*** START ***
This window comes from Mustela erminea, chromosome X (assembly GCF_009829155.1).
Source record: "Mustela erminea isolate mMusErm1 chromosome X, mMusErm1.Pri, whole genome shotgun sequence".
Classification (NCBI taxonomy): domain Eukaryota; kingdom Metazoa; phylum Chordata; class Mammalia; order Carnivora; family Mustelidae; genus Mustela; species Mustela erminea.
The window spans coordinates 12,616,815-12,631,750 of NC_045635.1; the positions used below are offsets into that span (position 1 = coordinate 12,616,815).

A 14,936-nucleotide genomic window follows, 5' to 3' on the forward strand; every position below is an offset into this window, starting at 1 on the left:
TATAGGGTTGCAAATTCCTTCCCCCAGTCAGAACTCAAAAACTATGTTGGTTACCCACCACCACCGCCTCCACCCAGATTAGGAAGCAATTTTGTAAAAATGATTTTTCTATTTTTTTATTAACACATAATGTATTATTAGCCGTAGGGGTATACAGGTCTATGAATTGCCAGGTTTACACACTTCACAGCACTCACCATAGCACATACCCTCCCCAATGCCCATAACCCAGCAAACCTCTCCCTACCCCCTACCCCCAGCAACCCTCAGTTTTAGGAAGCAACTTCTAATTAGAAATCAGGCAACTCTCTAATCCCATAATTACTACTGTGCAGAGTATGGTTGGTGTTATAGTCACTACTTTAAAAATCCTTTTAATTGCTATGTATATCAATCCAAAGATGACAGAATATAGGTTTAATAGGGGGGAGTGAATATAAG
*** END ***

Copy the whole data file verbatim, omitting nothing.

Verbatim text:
This window comes from Mustela erminea, chromosome X (assembly GCF_009829155.1).
Source record: "Mustela erminea isolate mMusErm1 chromosome X, mMusErm1.Pri, whole genome shotgun sequence".
Classification (NCBI taxonomy): domain Eukaryota; kingdom Metazoa; phylum Chordata; class Mammalia; order Carnivora; family Mustelidae; genus Mustela; species Mustela erminea.
The window spans coordinates 12,616,815-12,631,750 of NC_045635.1; the positions used below are offsets into that span (position 1 = coordinate 12,616,815).

A 14,936-nucleotide genomic window follows, 5' to 3' on the forward strand; every position below is an offset into this window, starting at 1 on the left:
TATAGGGTTGCAAATTCCTTCCCCCAGTCAGAACTCAAAAACTATGTTGGTTACCCACCACCACCGCCTCCACCCAGATTAGGAAGCAATTTTGTAAAAATGATTTTTCTATTTTTTTATTAACACATAATGTATTATTAGCCGTAGGGGTATACAGGTCTATGAATTGCCAGGTTTACACACTTCACAGCACTCACCATAGCACATACCCTCCCCAATGCCCATAACCCAGCAAACCTCTCCCTACCCCCTACCCCCAGCAACCCTCAGTTTTAGGAAGCAACTTCTAATTAGAAATCAGGCAACTCTCTAATCCCATAATTACTACTGTGCAGAGTATGGTTGGTGTTATAGTCACTACTTTAAAAATCCTTTTAATTGCTATGTATATCAATCCAAAGATGACAGAATATAGGTTTAATAGGGGGGAGTGAATATAAG